For an illustration, a small subset of Hough transform and inverse Hough transform for the image 3x3 from the example:
 T_{1}: P_{1} → H_{3}, H_{6}, H_{9}, H_{12}
 T_{2}: P_{5} → H_{2}, H_{6}, H_{10}, H_{14}
 T_{3}: P_{9} → H_{1}, H_{6}, H_{11}, H_{16}
 T_{1}^{1}: H_{6} → P_{1}, P_{5}, P_{9}
Figure 3.a, 3.b Points P1, P2 and Line L1 in image space (left) and hough space (right)
What we can notice here is that we got rid of the coordinates and the transformation and inverse transformation remove the need to calculate anything but still give us the ability to use the efficiency of the Randomized Hough Transform.
So, H_{1},...,H_{16} represents lines in image space. We not just got rid of coordinate system, but the information is compressed without (unintentionally) loosing any details. Moreover, we can go further. As I mentioned earlier, normally when Hough transform is applied in computer vision, to achieve any sort of invariance (position, rotation, scale) additional parameters are added to the parameters space, but hugely compromising performance. We can achieve similar things just by adding additional set of transformations on top of previous one. We can combine terms representing different properties of an object from any image/parameter spaces, so we can be as general or specific as we want to be, and we can do it very effectively. A single term can represent a very general object and if we use it together with a term that has any specific information (location, rotation, scale) that led to the recognition of general term, than we have a term representing a general object but also with some specific properties.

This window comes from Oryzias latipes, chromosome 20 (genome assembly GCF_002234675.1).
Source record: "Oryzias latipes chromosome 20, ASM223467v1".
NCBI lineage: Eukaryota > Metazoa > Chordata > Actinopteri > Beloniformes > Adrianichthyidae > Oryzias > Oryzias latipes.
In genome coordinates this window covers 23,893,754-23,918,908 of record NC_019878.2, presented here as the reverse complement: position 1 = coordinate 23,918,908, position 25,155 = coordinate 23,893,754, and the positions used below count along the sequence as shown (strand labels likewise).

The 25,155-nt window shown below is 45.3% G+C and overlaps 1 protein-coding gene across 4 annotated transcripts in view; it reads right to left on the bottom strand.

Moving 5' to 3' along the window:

A subset of transformation statements that illustrate how to build from simple features more complex and how to add or remove specificity:
 H_{1}, H_{2}, H_{3} → H_{⇒}
H_{1}, H_{2}, H_{3} are specific horizontal lines, whereas H_{⇒} represent any of them.  H_{4}, H_{5}, H_{6}, H_{7}, H_{8} → H_{⇗}
Same but with a slope of 45°.  H_{9}, H_{10}, H_{11} → H_{⇑}
Vertical lines.  H_{12}, H_{13}, H_{14}, H_{15}, H_{16} → H_{⇖}
Lines with a slope of 135°.  H_{⇒}, H_{⇑} → H_{+}
Perpendicular lines composed from horizontal and vertical line(s).  H_{⇗}, H_{⇖} → H_{x}
Same, but rotated by 45°.  H_{+}, H_{x} → H_{L}
Perpendicular rotation invariant lines.  P_{1}^{'}, P_{9}^{'}, H_{6} → L_{1}
A line segment with an exact location, P_{1}^{'} and P_{9}^{'} are end stop points, that are different from P_{1} and P_{9} which are just ordinary edge points. Line does not continue beyond them, so those points need to be specifically detected. Also a line segment without an exact location, with length and/or rotation invariance can be similarly constructed to use it in a more general way e.g. L_{1}, L_{2}... → L_{inv}.